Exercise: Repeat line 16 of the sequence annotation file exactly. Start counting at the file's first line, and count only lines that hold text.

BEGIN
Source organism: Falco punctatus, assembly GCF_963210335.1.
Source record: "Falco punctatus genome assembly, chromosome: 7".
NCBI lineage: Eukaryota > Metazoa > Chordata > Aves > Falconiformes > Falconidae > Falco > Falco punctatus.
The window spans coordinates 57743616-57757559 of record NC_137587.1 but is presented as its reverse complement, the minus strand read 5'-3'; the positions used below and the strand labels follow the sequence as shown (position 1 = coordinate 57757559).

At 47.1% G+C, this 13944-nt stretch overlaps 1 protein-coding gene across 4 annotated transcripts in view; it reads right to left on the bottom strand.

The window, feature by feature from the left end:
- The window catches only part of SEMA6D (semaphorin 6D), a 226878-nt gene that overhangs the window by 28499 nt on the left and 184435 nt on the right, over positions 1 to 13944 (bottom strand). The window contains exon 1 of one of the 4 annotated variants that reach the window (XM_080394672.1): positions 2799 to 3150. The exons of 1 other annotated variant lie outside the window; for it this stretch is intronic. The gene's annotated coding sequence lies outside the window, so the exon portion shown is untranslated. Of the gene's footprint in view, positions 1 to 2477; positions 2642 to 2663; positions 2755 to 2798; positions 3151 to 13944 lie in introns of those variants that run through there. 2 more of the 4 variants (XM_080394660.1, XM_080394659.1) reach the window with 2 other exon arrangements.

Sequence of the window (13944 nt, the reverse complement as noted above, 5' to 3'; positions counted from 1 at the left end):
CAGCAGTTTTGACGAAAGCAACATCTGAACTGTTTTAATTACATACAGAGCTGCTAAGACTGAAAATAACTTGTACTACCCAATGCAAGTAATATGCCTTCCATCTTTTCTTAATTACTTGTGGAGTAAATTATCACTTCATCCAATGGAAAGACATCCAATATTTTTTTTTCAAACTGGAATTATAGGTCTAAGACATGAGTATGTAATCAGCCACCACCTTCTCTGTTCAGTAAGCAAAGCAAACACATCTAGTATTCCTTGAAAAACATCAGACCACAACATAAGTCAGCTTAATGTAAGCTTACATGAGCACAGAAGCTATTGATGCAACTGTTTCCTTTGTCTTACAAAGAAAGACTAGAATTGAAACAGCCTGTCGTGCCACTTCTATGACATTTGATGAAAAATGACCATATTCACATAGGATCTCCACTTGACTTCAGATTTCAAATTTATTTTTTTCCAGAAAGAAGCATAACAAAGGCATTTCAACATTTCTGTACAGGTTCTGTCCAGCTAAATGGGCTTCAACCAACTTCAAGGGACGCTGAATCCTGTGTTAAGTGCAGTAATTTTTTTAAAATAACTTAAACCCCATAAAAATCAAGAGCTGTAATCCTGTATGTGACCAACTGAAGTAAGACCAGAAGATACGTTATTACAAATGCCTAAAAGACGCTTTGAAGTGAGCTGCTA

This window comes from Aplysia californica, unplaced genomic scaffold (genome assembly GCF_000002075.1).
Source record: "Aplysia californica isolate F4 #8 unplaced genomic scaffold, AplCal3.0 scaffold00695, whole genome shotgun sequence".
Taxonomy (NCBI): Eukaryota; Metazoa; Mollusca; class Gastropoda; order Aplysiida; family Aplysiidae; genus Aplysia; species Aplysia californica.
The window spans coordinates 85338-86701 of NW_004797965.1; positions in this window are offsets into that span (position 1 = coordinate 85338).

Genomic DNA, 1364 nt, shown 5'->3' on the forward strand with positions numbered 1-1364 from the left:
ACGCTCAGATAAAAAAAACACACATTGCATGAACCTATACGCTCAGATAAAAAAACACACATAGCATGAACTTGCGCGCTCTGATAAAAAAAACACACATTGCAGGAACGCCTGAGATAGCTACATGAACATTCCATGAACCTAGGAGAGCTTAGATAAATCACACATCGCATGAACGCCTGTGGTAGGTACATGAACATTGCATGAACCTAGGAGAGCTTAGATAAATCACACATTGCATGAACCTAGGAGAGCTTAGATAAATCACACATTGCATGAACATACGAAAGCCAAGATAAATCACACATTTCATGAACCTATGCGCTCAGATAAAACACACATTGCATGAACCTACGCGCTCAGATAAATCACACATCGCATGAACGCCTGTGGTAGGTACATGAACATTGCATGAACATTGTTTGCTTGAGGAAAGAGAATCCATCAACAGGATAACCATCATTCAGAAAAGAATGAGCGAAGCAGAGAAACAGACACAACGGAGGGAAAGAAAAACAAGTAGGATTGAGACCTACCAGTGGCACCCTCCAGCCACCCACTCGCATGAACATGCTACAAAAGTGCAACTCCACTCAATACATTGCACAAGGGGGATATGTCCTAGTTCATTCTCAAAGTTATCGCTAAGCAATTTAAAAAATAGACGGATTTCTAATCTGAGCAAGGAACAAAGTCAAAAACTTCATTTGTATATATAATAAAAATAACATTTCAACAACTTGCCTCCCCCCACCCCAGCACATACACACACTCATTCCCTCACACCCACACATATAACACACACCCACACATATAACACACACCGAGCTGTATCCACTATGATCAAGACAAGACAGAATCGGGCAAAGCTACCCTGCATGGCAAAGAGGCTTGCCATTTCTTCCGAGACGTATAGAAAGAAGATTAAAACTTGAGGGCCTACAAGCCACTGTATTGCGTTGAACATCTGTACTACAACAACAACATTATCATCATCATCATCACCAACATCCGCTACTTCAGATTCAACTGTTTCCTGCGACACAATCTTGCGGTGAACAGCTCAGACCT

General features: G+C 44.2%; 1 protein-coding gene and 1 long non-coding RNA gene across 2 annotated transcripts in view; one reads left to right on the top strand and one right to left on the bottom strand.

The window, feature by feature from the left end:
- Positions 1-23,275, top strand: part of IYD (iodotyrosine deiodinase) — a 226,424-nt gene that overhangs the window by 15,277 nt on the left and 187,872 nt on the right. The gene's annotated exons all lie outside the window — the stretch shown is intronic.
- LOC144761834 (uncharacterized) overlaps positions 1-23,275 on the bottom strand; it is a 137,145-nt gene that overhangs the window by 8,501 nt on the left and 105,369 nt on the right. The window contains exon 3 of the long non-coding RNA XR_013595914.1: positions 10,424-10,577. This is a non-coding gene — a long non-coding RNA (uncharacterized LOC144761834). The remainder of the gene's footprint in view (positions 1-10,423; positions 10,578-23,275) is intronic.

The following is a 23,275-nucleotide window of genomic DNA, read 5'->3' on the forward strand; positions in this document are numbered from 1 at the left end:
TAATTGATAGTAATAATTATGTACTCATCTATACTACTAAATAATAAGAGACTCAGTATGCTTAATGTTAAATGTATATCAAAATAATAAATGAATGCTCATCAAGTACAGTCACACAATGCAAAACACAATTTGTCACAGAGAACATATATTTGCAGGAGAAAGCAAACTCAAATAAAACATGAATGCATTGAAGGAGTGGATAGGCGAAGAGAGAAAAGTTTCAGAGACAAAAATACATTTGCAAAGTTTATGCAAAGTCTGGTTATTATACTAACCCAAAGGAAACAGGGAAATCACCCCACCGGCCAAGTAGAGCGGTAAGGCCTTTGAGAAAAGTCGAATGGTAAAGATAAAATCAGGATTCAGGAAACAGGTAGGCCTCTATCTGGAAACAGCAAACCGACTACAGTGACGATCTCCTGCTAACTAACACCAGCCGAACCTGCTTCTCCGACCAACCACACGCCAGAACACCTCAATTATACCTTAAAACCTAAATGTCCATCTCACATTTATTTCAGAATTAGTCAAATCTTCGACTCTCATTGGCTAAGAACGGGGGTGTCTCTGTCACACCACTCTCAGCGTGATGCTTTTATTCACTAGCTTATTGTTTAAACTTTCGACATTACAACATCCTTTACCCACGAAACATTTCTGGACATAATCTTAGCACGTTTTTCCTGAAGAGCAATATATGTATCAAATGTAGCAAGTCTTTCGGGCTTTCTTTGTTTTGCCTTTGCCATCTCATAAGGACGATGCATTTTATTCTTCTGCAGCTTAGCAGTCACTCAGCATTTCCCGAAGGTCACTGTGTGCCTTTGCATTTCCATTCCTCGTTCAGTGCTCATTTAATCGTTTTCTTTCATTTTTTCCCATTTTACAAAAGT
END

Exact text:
General features: G+C 44.2%; 1 protein-coding gene and 1 long non-coding RNA gene across 2 annotated transcripts in view; one reads left to right on the top strand and one right to left on the bottom strand.